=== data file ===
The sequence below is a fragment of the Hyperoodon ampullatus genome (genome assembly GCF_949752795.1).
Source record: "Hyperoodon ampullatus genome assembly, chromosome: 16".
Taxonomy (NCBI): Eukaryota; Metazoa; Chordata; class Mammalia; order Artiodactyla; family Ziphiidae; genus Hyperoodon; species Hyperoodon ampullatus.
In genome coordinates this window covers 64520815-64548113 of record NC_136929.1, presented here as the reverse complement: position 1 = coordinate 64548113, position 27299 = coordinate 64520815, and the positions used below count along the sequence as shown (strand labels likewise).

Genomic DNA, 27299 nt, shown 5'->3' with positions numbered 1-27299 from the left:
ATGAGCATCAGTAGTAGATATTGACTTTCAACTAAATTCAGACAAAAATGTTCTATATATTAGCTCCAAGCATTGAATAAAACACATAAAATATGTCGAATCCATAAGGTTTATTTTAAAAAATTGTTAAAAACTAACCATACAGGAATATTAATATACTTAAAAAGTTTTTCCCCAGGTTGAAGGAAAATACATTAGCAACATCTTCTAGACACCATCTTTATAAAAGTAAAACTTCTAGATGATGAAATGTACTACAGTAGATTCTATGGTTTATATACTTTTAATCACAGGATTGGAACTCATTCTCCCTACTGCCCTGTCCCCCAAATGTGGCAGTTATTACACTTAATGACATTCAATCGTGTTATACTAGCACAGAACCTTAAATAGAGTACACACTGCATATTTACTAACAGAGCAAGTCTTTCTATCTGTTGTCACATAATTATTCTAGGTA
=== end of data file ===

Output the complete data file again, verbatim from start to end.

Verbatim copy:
The sequence below is a fragment of the Hyperoodon ampullatus genome (genome assembly GCF_949752795.1).
Source record: "Hyperoodon ampullatus genome assembly, chromosome: 16".
Taxonomy (NCBI): Eukaryota; Metazoa; Chordata; class Mammalia; order Artiodactyla; family Ziphiidae; genus Hyperoodon; species Hyperoodon ampullatus.
In genome coordinates this window covers 64520815-64548113 of record NC_136929.1, presented here as the reverse complement: position 1 = coordinate 64548113, position 27299 = coordinate 64520815, and the positions used below count along the sequence as shown (strand labels likewise).

Genomic DNA, 27299 nt, shown 5'->3' with positions numbered 1-27299 from the left:
ATGAGCATCAGTAGTAGATATTGACTTTCAACTAAATTCAGACAAAAATGTTCTATATATTAGCTCCAAGCATTGAATAAAACACATAAAATATGTCGAATCCATAAGGTTTATTTTAAAAAATTGTTAAAAACTAACCATACAGGAATATTAATATACTTAAAAAGTTTTTCCCCAGGTTGAAGGAAAATACATTAGCAACATCTTCTAGACACCATCTTTATAAAAGTAAAACTTCTAGATGATGAAATGTACTACAGTAGATTCTATGGTTTATATACTTTTAATCACAGGATTGGAACTCATTCTCCCTACTGCCCTGTCCCCCAAATGTGGCAGTTATTACACTTAATGACATTCAATCGTGTTATACTAGCACAGAACCTTAAATAGAGTACACACTGCATATTTACTAACAGAGCAAGTCTTTCTATCTGTTGTCACATAATTATTCTAGGTA